Ohm's Law and BassLink

by John  L. Daly

Why don't electricity authorities bury long-distance electrical transmission lines underground?  They are unsightly, true.  But there is really no choice - and here's why.

Power is usually generated at long distances from the point of usage.  They are located at coal mines, dams, gas deposits, even wind farms in windswept areas.  The power has then to be sent mainly to the cities where the main users are, and sent there with a minimum loss of energy in the transmission wires, many of them running for hundreds of miles.  Every wire has a property called `resistance' and the longer the wire and the thinner the wire the more resistance there is.  Resistance is measured in a unit called `Ohms'.

The basic Ohm's Law states  Voltage = Current * Resistance,   (or V = I * R for short)

where voltage (V) is in Volts, current ( I ) is in Amps, and resistance (R) is in Ohms.
(  *  is the multiplication symbol)

Note: `Voltage' is analogous to pressure - it is electrical pressure.  Current is different in that it is a measurement of the actual flow of electricity through the wire.  It is comparable to plumbing where water pressure (voltage) and water flow (current) are quite different concepts.

When current passes through a wire, the electrical friction created between the current and the resistance of the wire results in heat being generated, and this heat represents a complete waste of valuable energy.  If the power was originally generated from coal or gas, it also represents emission of greenhouse gases for no gain at all.  So, heat in the transmission wires must be minimised.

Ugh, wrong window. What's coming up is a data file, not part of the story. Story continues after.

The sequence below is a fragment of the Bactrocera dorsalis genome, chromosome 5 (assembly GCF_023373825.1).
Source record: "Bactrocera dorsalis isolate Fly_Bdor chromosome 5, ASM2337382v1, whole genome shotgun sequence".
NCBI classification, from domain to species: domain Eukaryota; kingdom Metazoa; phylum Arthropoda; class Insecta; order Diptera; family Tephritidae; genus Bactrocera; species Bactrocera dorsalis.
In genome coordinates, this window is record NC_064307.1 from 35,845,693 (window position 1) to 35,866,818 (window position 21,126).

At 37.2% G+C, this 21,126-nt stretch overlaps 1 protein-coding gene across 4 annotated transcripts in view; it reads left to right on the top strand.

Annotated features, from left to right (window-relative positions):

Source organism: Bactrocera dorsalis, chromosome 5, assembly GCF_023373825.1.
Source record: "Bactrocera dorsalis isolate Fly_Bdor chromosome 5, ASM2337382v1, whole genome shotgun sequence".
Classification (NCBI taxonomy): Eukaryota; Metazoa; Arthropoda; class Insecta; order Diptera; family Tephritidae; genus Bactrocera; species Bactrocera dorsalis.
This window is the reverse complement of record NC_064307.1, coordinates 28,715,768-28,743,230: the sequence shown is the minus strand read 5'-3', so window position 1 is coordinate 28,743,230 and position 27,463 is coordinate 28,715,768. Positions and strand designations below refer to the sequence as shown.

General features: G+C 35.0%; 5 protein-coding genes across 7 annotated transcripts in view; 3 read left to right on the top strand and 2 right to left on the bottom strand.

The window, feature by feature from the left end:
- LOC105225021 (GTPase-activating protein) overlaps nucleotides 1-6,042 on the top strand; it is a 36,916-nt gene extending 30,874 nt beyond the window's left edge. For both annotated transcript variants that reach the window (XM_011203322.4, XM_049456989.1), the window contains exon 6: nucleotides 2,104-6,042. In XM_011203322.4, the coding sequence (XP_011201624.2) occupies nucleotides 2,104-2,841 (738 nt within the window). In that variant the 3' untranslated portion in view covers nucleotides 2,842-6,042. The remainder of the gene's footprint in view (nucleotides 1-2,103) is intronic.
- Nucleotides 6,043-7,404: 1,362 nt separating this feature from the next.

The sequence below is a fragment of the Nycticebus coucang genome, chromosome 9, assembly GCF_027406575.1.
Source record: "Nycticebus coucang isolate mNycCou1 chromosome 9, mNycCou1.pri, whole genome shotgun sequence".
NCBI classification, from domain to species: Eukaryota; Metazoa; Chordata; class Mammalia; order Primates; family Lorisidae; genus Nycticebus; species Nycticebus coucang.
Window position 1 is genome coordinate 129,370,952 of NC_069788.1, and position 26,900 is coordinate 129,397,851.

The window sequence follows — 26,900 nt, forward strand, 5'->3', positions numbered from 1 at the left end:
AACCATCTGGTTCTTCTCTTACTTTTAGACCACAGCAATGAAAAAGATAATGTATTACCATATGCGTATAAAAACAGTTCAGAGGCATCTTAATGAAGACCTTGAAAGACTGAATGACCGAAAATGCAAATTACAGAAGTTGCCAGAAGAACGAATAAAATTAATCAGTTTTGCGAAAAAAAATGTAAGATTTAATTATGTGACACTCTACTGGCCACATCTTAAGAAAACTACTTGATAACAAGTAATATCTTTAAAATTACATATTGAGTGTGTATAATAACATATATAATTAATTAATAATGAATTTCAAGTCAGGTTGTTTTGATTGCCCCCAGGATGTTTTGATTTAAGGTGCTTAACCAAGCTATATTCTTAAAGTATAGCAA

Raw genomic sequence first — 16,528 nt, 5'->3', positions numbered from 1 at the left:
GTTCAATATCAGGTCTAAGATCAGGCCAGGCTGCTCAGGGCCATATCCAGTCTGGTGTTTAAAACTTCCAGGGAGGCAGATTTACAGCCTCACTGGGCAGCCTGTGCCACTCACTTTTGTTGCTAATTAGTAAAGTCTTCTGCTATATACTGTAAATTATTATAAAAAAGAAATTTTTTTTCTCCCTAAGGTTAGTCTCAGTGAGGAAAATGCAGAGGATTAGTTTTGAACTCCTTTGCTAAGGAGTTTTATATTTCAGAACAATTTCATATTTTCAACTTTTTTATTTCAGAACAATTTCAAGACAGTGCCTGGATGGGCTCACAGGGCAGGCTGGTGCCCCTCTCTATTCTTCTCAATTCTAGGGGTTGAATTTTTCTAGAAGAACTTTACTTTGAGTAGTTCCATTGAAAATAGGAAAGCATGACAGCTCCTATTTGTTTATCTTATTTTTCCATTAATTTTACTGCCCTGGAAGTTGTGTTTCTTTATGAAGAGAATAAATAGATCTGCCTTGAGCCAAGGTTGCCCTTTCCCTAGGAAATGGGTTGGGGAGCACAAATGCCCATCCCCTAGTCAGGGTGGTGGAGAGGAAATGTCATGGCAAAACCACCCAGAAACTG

Heat in a wire is given by this equation -    Power = Voltage * Current   (or  P = V * I )

where the power is expressed in Watts.

This means that P = ( I * R ) * I    (because ( I * R ) is another way of saying `V'.

The final heat loss is therefore  P = I 2 * R (the two I's are multiplied together to give I 2 )

In other words, the waste heat given off is proportional to the square of the current, all the more reason to keep the current to an absolute minimum.  But if we do that, how do we send useable power hundreds of miles if we insist on keeping the current so small?

Easy.  All we have to do is make sure the basic Ohm's Law equation ( V = I * R) stays in balance.  Since the resistance (R) is fairly fixed, then to make the Current ( I ) as small as possible, we have to make Voltage (V) as large as possible - tens of thousands of volts in fact.  In other words, we trade current for voltage.

The only way we can do that is to suspend the wires in the air, hanging them off high pylons with big ceramic insulators supporting the wires.  These insulators prevent the very high voltage from flashing over to the pylon structure and to ground.

If we put such cables underground, we would need an insulating coating all along the full length of the wire, not just every 200 metres or so as with pylons, and the underground wire  would have to withstand voltages of tens of thousands of volts.

That's neither practical or economic, so such cables must be sent overland on high pylons to get the full benefit of the low current/ high voltage combination.

With BassLink, much of the cable will be undersea and so the voltage will by necessity have to be kept lower and the current level higher in order to prevent flashover.  What BassLink does not need is to have to complete the last leg of its long journey underground in Victoria.  It would involve massive waste of energy, precious renewable energy at that (since most of the power will be from Tasmania to Victoria), and all because some people think the pylons would be unsightly travelling across some fairly ordinary country.  These same people see no problem with ugly wind turbines mounted on pristine coasts.

The bottom line is - where overhead transmission is possible, then avoidance of waste demands that  that option should be used.  Anyone objecting to them is demonstrating that they are not really serious about either conserving energy or reducing greenhouse gas emissions.